Overall, then, this is a book I'd recommend to someone already interested in picking it up, and not something I'd advocate to the world at large. Informative, interesting, but long and in several stretches rather boring.

Dark Star Safari: Overland from Cairo to Capetown by Paul Theroux - 8/10

Also known as "Africa: Hoo-boy." I quite enjoyed this book, even if I developed the distinct impression that Theroux is in some contexts rather a smug jerk.

Theroux spent a good part of his formative years in 1960s Africa, a time of optimism as the colonial order was replaced by native rule. This book is a travelogue as he revisits Africa (or rather, Eastern Africa) some thirty years later, after the basically calamitous period since then.

Theroux has a real love for Africa, in particular the parts of it that remind him of his idealized youth. But even the bad parts - and there are rather a lot of them - are not approached with condescension but, if anything, fatalism. His writing veers into some odd personal predilections at times (I didn't need to keep returning to the subject of black Egyptians offering tourists the "Nubian Banana") and bounces around rather a lot, skipping large chunks that would probably have been of interest - but then, it's a travelogue, based on a diary.

And it's quite a travelogue; he goes places and does things I certainly would not, but am very interested to read about. He travels light, buys his clothes in local African third-hand markets, and spends most of his time well away from the tourist trail. Most of the trip is under the nebulous threat of random crime ("There are bad people there"), and involves rutted dirt roads, beggars, and intermittent food.

He also highlights the contrast between what Africa (East) is today and what the idealists of the 1960s thought it would be, and it's a deeply depressing comparison. There is hope at the bottom of Pandora's box, but the evil spirits have really done a number on everything else.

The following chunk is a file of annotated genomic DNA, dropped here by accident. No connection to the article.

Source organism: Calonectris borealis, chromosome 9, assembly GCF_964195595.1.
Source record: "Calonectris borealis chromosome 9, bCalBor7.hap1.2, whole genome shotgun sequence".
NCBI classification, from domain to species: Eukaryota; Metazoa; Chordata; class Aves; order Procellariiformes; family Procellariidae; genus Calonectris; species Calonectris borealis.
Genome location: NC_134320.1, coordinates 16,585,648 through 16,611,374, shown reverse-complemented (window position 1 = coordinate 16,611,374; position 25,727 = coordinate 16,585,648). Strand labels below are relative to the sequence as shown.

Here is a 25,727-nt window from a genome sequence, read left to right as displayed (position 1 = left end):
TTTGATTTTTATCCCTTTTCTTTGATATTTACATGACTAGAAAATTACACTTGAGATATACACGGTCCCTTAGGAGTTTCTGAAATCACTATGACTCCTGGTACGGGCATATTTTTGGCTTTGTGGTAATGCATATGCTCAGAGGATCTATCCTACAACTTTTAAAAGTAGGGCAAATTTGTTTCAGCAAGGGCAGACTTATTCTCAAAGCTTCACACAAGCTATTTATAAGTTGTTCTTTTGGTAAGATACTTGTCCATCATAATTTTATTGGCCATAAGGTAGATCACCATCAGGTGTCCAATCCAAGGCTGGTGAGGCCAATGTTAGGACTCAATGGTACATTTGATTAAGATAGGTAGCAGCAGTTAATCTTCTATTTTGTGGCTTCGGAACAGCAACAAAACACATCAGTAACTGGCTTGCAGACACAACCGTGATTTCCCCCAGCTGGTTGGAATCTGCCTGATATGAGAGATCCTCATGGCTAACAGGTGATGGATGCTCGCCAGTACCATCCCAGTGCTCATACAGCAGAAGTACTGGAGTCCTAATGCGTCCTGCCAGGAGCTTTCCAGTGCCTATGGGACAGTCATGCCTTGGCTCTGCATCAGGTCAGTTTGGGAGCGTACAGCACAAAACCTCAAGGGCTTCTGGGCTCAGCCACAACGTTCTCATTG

Overall Dark Star Safari was a really good, albeit depressing, read, offering a well-presented and authentic view of modern Africa (East). Certainly to be taken in the context of other sources, but definitely worth the time.

Gained in Translation

September 8th, 2009

To: My German Correspondent
Re: Your Pseudo-Renaissance Fantasy Novel

Yes, 'Ball' is a perfectly legitimate English last name (witness Lucille Ball), and yes, there is a Ball State University, and yes, it is called a cannon "ball" so the name does have a certain martial association. Having a character or a family whose surname is "Ball" presents no problems.

That said, if your novel does get translated into English it would be a bad idea for it to reference an event called "the Battle of Ball's Deep".

Trust me on this.

Best Wishes,

Fish On

September 4th, 2009

As a rule I do not blog about work, but as a general observation I will say this: I hate developers who, when faced with a bug, thrash around like a fish out of water. Then they fall on the ground and you have to catch them, getting your wet jeans caked in dust and as likely as not having them writhe away again, leaving you sweaty and the fish gasping for air - just so you can put the fucking thing back in the stream.

Fix the damned bug and don't make me waste two days standing up new labs just to prove to you that, yes, it is in fact a bug!

Why yes, we did go fishing last weekend. It was fun.